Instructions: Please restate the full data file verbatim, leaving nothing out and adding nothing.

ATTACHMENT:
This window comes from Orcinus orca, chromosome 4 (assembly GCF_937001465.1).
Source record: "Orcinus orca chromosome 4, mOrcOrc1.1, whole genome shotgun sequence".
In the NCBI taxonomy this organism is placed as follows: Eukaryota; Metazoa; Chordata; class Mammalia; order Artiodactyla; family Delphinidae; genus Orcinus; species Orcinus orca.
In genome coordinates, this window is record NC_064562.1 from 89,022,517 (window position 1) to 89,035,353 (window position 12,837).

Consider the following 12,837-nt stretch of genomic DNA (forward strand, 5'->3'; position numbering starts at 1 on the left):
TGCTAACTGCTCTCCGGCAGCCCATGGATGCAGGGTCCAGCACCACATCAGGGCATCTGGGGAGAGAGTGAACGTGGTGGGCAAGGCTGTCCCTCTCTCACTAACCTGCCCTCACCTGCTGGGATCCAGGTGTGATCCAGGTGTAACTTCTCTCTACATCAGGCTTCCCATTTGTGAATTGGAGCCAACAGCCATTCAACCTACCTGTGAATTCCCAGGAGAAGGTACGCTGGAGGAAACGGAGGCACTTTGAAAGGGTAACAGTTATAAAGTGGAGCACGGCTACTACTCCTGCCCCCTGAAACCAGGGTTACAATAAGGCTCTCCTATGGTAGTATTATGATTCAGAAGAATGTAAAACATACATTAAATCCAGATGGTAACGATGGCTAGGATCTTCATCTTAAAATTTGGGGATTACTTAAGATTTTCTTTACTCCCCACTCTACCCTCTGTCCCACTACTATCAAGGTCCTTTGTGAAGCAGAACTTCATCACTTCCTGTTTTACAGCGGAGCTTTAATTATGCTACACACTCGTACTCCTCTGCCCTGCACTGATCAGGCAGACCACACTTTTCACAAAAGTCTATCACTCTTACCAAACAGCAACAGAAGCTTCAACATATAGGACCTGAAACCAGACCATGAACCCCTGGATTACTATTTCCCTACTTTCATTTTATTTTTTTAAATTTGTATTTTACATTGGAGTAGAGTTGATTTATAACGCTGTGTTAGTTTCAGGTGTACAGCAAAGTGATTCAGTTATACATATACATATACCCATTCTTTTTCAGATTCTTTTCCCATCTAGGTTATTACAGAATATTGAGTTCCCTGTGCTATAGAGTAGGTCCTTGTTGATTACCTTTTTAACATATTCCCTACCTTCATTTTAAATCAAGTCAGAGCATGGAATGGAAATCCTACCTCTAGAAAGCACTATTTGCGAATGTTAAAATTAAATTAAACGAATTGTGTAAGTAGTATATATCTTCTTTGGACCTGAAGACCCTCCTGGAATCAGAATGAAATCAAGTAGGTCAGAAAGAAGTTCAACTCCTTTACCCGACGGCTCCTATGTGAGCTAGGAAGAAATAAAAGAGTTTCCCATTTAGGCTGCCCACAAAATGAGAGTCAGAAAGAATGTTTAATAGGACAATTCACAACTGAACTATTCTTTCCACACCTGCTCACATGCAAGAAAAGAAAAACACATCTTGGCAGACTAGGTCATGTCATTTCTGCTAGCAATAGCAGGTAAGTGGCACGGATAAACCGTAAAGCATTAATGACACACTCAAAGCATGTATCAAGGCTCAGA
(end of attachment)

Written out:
This window comes from Orcinus orca, chromosome 4 (assembly GCF_937001465.1).
Source record: "Orcinus orca chromosome 4, mOrcOrc1.1, whole genome shotgun sequence".
In the NCBI taxonomy this organism is placed as follows: Eukaryota; Metazoa; Chordata; class Mammalia; order Artiodactyla; family Delphinidae; genus Orcinus; species Orcinus orca.
In genome coordinates, this window is record NC_064562.1 from 89,022,517 (window position 1) to 89,035,353 (window position 12,837).

Consider the following 12,837-nt stretch of genomic DNA (forward strand, 5'->3'; position numbering starts at 1 on the left):
TGCTAACTGCTCTCCGGCAGCCCATGGATGCAGGGTCCAGCACCACATCAGGGCATCTGGGGAGAGAGTGAACGTGGTGGGCAAGGCTGTCCCTCTCTCACTAACCTGCCCTCACCTGCTGGGATCCAGGTGTGATCCAGGTGTAACTTCTCTCTACATCAGGCTTCCCATTTGTGAATTGGAGCCAACAGCCATTCAACCTACCTGTGAATTCCCAGGAGAAGGTACGCTGGAGGAAACGGAGGCACTTTGAAAGGGTAACAGTTATAAAGTGGAGCACGGCTACTACTCCTGCCCCCTGAAACCAGGGTTACAATAAGGCTCTCCTATGGTAGTATTATGATTCAGAAGAATGTAAAACATACATTAAATCCAGATGGTAACGATGGCTAGGATCTTCATCTTAAAATTTGGGGATTACTTAAGATTTTCTTTACTCCCCACTCTACCCTCTGTCCCACTACTATCAAGGTCCTTTGTGAAGCAGAACTTCATCACTTCCTGTTTTACAGCGGAGCTTTAATTATGCTACACACTCGTACTCCTCTGCCCTGCACTGATCAGGCAGACCACACTTTTCACAAAAGTCTATCACTCTTACCAAACAGCAACAGAAGCTTCAACATATAGGACCTGAAACCAGACCATGAACCCCTGGATTACTATTTCCCTACTTTCATTTTATTTTTTTAAATTTGTATTTTACATTGGAGTAGAGTTGATTTATAACGCTGTGTTAGTTTCAGGTGTACAGCAAAGTGATTCAGTTATACATATACATATACCCATTCTTTTTCAGATTCTTTTCCCATCTAGGTTATTACAGAATATTGAGTTCCCTGTGCTATAGAGTAGGTCCTTGTTGATTACCTTTTTAACATATTCCCTACCTTCATTTTAAATCAAGTCAGAGCATGGAATGGAAATCCTACCTCTAGAAAGCACTATTTGCGAATGTTAAAATTAAATTAAACGAATTGTGTAAGTAGTATATATCTTCTTTGGACCTGAAGACCCTCCTGGAATCAGAATGAAATCAAGTAGGTCAGAAAGAAGTTCAACTCCTTTACCCGACGGCTCCTATGTGAGCTAGGAAGAAATAAAAGAGTTTCCCATTTAGGCTGCCCACAAAATGAGAGTCAGAAAGAATGTTTAATAGGACAATTCACAACTGAACTATTCTTTCCACACCTGCTCACATGCAAGAAAAGAAAAACACATCTTGGCAGACTAGGTCATGTCATTTCTGCTAGCAATAGCAGGTAAGTGGCACGGATAAACCGTAAAGCATTAATGACACACTCAAAGCATGTATCAAGGCTCAGA